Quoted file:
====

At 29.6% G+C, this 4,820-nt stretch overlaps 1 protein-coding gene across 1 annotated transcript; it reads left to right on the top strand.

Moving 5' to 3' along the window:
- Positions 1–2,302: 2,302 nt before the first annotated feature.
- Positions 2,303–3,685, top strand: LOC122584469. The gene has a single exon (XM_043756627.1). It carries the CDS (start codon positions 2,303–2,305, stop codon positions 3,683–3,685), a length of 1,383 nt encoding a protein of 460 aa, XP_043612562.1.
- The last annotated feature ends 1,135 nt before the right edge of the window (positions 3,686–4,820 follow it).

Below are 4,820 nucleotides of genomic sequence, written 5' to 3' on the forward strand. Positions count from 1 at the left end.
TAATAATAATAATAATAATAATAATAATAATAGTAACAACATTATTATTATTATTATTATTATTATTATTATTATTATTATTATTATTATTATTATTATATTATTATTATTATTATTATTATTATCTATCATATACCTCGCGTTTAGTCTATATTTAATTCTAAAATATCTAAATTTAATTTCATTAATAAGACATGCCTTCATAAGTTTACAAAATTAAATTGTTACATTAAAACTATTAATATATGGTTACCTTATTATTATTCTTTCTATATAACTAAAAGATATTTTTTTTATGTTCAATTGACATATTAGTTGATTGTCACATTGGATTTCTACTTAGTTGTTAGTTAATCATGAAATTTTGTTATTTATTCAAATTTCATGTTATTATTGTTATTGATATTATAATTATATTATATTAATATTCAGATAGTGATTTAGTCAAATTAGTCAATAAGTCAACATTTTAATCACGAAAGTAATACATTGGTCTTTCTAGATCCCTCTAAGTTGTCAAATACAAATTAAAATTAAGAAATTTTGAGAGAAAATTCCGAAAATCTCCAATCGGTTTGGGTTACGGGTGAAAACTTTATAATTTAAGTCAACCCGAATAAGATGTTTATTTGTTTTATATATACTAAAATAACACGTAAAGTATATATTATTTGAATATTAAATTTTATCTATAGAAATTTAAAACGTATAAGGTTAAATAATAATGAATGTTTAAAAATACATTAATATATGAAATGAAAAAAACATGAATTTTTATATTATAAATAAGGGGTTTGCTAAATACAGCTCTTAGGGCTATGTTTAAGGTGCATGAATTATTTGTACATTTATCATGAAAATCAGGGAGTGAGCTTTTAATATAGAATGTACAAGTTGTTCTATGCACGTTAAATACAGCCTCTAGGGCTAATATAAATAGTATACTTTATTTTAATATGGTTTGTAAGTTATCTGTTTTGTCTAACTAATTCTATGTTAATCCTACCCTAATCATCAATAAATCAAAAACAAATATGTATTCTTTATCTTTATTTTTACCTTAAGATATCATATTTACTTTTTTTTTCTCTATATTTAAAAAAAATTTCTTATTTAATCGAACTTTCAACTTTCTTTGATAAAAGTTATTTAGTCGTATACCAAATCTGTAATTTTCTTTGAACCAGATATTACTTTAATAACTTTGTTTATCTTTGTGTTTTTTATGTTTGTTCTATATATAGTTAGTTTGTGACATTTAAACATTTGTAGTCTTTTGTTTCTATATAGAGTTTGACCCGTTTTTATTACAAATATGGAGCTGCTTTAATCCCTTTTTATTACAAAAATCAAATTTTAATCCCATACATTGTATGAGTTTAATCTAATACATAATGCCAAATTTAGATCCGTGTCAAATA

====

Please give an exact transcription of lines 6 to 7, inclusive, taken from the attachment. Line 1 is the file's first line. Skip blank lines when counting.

Below are 4,820 nucleotides of genomic sequence, written 5' to 3' on the forward strand. Positions count from 1 at the left end.
TAATAATAATAATAATAATAATAATAATAATAGTAACAACATTATTATTATTATTATTATTATTATTATTATTATTATTATTATTATTATTATTATTATATTATTATTATTATTATTATTATTATCTATCATATACCTCGCGTTTAGTCTATATTTAATTCTAAAATATCTAAATTTAATTTCATTAATAAGACATGCCTTCATAAGTTTACAAAATTAAATTGTTACATTAAAACTATTAATATATGGTTACCTTATTATTATTCTTTCTATATAACTAAAAGATATTTTTTTTATGTTCAATTGACATATTAGTTGATTGTCACATTGGATTTCTACTTAGTTGTTAGTTAATCATGAAATTTTGTTATTTATTCAAATTTCATGTTATTATTGTTATTGATATTATAATTATATTATATTAATATTCAGATAGTGATTTAGTCAAATTAGTCAATAAGTCAACATTTTAATCACGAAAGTAATACATTGGTCTTTCTAGATCCCTCTAAGTTGTCAAATACAAATTAAAATTAAGAAATTTTGAGAGAAAATTCCGAAAATCTCCAATCGGTTTGGGTTACGGGTGAAAACTTTATAATTTAAGTCAACCCGAATAAGATGTTTATTTGTTTTATATATACTAAAATAACACGTAAAGTATATATTATTTGAATATTAAATTTTATCTATAGAAATTTAAAACGTATAAGGTTAAATAATAATGAATGTTTAAAAATACATTAATATATGAAATGAAAAAAACATGAATTTTTATATTATAAATAAGGGGTTTGCTAAATACAGCTCTTAGGGCTATGTTTAAGGTGCATGAATTATTTGTACATTTATCATGAAAATCAGGGAGTGAGCTTTTAATATAGAATGTACAAGTTGTTCTATGCACGTTAAATACAGCCTCTAGGGCTAATATAAATAGTATACTTTATTTTAATATGGTTTGTAAGTTATCTGTTTTGTCTAACTAATTCTATGTTAATCCTACCCTAATCATCAATAAATCAAAAACAAATATGTATTCTTTATCTTTATTTTTACCTTAAGATATCATATTTACTTTTTTTTTCTCTATATTTAAAAAAAATTTCTTATTTAATCGAACTTTCAACTTTCTTTGATAAAAGTTATTTAGTCGTATACCAAATCTGTAATTTTCTTTGAACCAGATATTACTTTAATAACTTTGTTTATCTTTGTGTTTTTTATGTTTGTTCTATATATAGTTAGTTTGTGACATTTAAACATTTGTAGTCTTTTGTTTCTATATAGAGTTTGACCCGTTTTTATTACAAATATGGAGCTGCTTTAATCCCTTTTTATTACAAAAATCAAATTTTAATCCCATACATTGTATGAGTTTAATCTAATACATAATGCCAAATTTAGATCCGTGTCAAATA